The distance function used to find configurations close to another configuration should reflect the local planners ability to connect 2 given nodes. The distance of 2 nodes that the planner is likely to fail for should be high. If the local planner being used is the straight line planner, the Euclidean distance serves this purpose well.

4.5.5. Data Structures that Support the Planner

For the performance of the planner as described in this article, the proper choice of data structures is crucial. When the candidate neighbours for q are chosen during roadmap construction and when q'start and q'goal are to be found in the query phase it is important to be able to quickly find those nodes in the roadmap that are close to q, qstart and and qgoal respectively. Searching the whole graph for those nodes is extremely inefficient. An index structure specialized on next neighbour queries or window queries like an R* tree is advisable.

4.5.6. Improving Paths

The paths returned in the query phase may be twisted and overly long, especially if no redundant nodes were added in the construction phase by not attempting connections to the same component twice. For that reason smoothing and short-cutting the returned path is often required. One possible way is to try and skip waypoints. This is done by trying if the local planner can find a path between waypoint i and waypoint i+2, thus skipping waypoint i+1. A way to smooth the path for a rigid body robot would be to compute some kind of spline using the waypoints as orientation, instead of connecting them with the local planner. Care must be taken to ensure that this spline path does not collide with an obstacle.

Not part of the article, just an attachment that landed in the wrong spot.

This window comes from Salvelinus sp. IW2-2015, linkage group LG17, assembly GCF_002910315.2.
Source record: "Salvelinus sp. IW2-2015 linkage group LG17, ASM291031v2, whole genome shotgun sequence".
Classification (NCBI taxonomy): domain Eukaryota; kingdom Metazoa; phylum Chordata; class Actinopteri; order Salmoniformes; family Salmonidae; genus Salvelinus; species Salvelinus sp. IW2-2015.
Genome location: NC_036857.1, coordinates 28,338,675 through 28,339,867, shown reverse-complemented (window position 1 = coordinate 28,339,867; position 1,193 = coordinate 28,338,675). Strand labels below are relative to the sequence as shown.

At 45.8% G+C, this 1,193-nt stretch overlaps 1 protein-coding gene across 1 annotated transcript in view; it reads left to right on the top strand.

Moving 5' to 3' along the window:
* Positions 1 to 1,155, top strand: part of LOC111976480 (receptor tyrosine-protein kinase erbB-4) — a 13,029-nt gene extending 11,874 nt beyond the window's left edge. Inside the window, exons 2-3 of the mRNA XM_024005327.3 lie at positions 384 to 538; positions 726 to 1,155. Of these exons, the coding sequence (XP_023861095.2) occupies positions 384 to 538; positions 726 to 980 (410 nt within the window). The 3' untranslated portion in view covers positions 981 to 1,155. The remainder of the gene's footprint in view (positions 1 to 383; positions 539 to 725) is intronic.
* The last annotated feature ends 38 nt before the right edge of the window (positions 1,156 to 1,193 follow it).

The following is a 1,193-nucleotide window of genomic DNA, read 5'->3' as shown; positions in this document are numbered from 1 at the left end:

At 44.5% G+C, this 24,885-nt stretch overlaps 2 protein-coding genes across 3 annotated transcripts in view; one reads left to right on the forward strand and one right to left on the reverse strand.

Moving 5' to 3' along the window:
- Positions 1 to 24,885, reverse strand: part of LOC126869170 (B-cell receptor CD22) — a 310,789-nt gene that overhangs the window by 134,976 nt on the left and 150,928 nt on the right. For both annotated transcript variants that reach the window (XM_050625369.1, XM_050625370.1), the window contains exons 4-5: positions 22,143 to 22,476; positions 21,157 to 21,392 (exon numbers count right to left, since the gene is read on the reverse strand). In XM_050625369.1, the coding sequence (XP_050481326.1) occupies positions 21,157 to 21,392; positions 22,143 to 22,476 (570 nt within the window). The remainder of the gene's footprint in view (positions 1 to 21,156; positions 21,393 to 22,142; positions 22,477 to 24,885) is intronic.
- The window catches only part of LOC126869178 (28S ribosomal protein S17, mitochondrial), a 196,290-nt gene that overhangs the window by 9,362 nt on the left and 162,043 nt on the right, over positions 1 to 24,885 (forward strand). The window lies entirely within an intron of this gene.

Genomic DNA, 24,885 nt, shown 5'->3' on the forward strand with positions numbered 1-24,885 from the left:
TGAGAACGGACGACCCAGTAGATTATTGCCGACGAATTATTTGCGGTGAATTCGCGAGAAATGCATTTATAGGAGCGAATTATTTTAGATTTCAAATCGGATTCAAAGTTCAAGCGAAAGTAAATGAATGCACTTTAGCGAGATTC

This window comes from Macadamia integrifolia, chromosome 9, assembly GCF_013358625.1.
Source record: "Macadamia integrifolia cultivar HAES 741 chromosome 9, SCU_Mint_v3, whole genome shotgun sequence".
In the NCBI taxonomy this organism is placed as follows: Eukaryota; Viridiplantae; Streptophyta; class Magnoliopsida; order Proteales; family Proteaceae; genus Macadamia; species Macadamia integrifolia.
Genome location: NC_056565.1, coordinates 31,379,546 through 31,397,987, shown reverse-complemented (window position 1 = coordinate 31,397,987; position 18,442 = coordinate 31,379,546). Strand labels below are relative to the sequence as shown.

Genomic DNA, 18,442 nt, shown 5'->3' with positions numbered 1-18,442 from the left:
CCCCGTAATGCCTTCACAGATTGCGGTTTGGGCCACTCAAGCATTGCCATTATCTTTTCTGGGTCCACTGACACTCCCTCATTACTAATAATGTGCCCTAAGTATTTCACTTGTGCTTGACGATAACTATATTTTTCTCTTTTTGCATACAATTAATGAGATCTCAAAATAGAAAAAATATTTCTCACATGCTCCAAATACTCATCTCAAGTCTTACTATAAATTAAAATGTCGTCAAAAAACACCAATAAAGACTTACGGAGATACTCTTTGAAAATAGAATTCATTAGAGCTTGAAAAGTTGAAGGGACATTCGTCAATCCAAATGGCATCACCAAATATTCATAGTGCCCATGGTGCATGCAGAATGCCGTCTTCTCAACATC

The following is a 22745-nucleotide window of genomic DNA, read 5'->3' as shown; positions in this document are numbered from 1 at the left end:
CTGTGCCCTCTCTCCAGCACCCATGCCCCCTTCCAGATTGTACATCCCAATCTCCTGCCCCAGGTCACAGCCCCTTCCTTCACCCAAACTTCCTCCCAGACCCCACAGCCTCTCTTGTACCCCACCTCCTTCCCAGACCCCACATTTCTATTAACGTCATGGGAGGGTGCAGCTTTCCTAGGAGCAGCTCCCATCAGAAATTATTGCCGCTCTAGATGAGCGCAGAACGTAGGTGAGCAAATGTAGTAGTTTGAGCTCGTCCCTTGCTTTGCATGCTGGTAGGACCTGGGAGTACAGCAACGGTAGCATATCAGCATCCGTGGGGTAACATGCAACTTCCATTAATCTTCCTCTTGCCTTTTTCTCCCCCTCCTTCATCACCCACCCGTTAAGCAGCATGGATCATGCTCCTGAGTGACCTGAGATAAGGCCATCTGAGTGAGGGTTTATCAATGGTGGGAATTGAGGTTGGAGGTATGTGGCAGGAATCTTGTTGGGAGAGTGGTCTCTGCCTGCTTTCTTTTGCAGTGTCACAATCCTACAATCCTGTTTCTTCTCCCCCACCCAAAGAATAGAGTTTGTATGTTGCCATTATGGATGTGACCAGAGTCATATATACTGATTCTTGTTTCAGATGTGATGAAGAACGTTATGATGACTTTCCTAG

4.5.7. Splitting Responsibilities

When implementing this algorithm it is best to keep the local planner, the global (roadmap) planner and the structure used to store the graph separate so that they can be easily exchanged depending on application. In an object-oriented language this naturally done by having separate classes for all three that only communicate via interfaces. Although generating a random configuration appears in the preprocessing phase of the global planner it should be implemented as part of the local planner because the local planner always has to know the robot whereas this knowledge would have to be added to the global planner in order to find a random configuration, which would destroy the application-independence of the global planner. If a separate class is used for collision detection it is also possible to give this class responsibility for generating the random free configurations. This would also be a natural choice as this class also has knowledge about the robot so that adding this function to its interface would decrease its flexibility. Of course the above is only one possible realization. There are many more but for a flexible design it is important that the different parts of the algorithm do not know more about the application than is strictly required.